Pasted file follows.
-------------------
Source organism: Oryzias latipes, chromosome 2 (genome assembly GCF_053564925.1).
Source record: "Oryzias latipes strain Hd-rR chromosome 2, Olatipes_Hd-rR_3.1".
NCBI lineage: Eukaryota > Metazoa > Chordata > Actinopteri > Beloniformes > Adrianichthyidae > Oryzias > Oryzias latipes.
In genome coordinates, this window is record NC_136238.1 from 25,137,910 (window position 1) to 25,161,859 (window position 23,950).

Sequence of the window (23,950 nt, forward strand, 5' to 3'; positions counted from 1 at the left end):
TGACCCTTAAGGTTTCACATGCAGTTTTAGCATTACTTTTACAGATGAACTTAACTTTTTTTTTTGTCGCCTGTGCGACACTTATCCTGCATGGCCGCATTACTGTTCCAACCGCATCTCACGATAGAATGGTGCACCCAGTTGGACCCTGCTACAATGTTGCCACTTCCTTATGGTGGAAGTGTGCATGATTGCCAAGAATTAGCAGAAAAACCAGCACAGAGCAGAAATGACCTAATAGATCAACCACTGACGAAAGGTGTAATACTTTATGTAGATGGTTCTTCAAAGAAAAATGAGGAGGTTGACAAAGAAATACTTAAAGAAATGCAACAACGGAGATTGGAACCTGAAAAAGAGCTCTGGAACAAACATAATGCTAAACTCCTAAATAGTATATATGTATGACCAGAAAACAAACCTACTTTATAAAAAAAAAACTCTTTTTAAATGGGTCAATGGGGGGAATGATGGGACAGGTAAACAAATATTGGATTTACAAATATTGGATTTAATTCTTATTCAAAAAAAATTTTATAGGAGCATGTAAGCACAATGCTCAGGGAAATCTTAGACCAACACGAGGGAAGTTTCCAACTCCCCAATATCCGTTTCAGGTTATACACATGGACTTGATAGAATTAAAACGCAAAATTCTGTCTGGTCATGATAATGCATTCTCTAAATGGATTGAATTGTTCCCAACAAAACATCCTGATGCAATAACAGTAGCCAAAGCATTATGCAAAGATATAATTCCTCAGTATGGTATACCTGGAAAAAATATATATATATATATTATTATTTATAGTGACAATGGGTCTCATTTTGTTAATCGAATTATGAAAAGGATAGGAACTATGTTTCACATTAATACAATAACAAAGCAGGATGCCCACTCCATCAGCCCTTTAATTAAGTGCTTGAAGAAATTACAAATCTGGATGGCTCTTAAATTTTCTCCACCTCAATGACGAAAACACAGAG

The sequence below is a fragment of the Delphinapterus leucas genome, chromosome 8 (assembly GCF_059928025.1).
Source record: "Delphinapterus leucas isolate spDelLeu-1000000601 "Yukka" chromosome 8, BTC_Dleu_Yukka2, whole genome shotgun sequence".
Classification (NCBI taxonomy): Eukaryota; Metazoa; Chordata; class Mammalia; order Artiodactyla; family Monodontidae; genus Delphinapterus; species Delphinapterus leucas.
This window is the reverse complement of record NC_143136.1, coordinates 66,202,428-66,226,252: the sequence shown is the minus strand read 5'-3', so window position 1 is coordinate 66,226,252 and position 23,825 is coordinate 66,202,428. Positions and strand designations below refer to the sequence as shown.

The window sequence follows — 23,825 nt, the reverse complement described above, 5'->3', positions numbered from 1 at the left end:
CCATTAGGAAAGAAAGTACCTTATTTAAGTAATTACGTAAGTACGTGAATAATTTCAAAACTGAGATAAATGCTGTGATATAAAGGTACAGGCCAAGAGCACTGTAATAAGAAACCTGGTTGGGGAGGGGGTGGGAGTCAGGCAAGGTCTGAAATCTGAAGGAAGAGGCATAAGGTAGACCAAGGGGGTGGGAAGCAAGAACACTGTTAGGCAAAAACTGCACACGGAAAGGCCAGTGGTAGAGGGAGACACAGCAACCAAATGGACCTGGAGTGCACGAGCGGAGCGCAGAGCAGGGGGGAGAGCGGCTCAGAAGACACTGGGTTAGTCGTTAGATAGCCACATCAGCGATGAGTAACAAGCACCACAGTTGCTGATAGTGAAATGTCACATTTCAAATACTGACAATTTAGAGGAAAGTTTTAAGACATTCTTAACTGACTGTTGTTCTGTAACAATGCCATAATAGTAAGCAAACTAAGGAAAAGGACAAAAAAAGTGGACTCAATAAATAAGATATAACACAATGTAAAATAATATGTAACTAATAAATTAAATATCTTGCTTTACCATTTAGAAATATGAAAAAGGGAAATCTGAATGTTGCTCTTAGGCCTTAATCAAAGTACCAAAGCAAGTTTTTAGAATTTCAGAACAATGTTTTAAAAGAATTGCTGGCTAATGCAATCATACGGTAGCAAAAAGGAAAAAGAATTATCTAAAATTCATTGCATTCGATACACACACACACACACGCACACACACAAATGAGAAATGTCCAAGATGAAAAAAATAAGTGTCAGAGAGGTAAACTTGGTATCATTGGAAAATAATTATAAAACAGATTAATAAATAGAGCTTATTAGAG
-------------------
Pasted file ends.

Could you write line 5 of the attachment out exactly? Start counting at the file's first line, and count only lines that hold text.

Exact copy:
Sequence of the window (23,950 nt, forward strand, 5' to 3'; positions counted from 1 at the left end):